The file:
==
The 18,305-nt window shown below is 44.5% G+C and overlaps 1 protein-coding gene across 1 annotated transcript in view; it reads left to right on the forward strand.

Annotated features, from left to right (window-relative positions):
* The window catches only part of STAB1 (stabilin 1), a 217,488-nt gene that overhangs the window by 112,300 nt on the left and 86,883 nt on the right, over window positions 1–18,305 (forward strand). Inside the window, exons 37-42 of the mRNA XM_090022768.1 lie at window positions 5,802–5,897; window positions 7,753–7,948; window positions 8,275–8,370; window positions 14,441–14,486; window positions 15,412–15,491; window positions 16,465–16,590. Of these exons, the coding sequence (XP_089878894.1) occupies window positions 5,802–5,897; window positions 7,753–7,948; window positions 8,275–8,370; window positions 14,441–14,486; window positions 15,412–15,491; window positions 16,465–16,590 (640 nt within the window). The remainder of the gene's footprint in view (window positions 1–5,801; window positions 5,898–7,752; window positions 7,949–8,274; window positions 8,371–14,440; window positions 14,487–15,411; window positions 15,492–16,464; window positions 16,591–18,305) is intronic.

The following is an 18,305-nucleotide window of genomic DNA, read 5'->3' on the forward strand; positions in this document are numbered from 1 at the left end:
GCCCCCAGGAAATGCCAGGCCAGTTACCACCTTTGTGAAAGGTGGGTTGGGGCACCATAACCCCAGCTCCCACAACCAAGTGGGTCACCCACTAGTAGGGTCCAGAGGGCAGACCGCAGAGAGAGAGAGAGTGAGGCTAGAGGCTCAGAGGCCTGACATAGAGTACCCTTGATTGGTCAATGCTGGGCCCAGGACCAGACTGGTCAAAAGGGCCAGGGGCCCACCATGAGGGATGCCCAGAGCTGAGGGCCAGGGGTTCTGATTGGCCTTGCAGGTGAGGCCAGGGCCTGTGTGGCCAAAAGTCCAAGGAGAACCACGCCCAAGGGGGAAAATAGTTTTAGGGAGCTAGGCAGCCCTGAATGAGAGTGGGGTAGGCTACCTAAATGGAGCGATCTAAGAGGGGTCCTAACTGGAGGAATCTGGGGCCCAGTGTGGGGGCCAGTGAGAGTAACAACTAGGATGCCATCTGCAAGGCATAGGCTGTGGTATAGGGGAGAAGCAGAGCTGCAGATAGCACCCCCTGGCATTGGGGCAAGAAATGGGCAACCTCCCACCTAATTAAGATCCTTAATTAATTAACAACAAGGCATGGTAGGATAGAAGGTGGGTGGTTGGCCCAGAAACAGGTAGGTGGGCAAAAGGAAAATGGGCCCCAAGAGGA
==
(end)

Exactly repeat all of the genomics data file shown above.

The 18,305-nt window shown below is 44.5% G+C and overlaps 1 protein-coding gene across 1 annotated transcript in view; it reads left to right on the forward strand.

Annotated features, from left to right (window-relative positions):
* The window catches only part of STAB1 (stabilin 1), a 217,488-nt gene that overhangs the window by 112,300 nt on the left and 86,883 nt on the right, over window positions 1–18,305 (forward strand). Inside the window, exons 37-42 of the mRNA XM_090022768.1 lie at window positions 5,802–5,897; window positions 7,753–7,948; window positions 8,275–8,370; window positions 14,441–14,486; window positions 15,412–15,491; window positions 16,465–16,590. Of these exons, the coding sequence (XP_089878894.1) occupies window positions 5,802–5,897; window positions 7,753–7,948; window positions 8,275–8,370; window positions 14,441–14,486; window positions 15,412–15,491; window positions 16,465–16,590 (640 nt within the window). The remainder of the gene's footprint in view (window positions 1–5,801; window positions 5,898–7,752; window positions 7,949–8,274; window positions 8,371–14,440; window positions 14,487–15,411; window positions 15,492–16,464; window positions 16,591–18,305) is intronic.

The following is an 18,305-nucleotide window of genomic DNA, read 5'->3' on the forward strand; positions in this document are numbered from 1 at the left end:
GCCCCCAGGAAATGCCAGGCCAGTTACCACCTTTGTGAAAGGTGGGTTGGGGCACCATAACCCCAGCTCCCACAACCAAGTGGGTCACCCACTAGTAGGGTCCAGAGGGCAGACCGCAGAGAGAGAGAGAGTGAGGCTAGAGGCTCAGAGGCCTGACATAGAGTACCCTTGATTGGTCAATGCTGGGCCCAGGACCAGACTGGTCAAAAGGGCCAGGGGCCCACCATGAGGGATGCCCAGAGCTGAGGGCCAGGGGTTCTGATTGGCCTTGCAGGTGAGGCCAGGGCCTGTGTGGCCAAAAGTCCAAGGAGAACCACGCCCAAGGGGGAAAATAGTTTTAGGGAGCTAGGCAGCCCTGAATGAGAGTGGGGTAGGCTACCTAAATGGAGCGATCTAAGAGGGGTCCTAACTGGAGGAATCTGGGGCCCAGTGTGGGGGCCAGTGAGAGTAACAACTAGGATGCCATCTGCAAGGCATAGGCTGTGGTATAGGGGAGAAGCAGAGCTGCAGATAGCACCCCCTGGCATTGGGGCAAGAAATGGGCAACCTCCCACCTAATTAAGATCCTTAATTAATTAACAACAAGGCATGGTAGGATAGAAGGTGGGTGGTTGGCCCAGAAACAGGTAGGTGGGCAAAAGGAAAATGGGCCCCAAGAGGA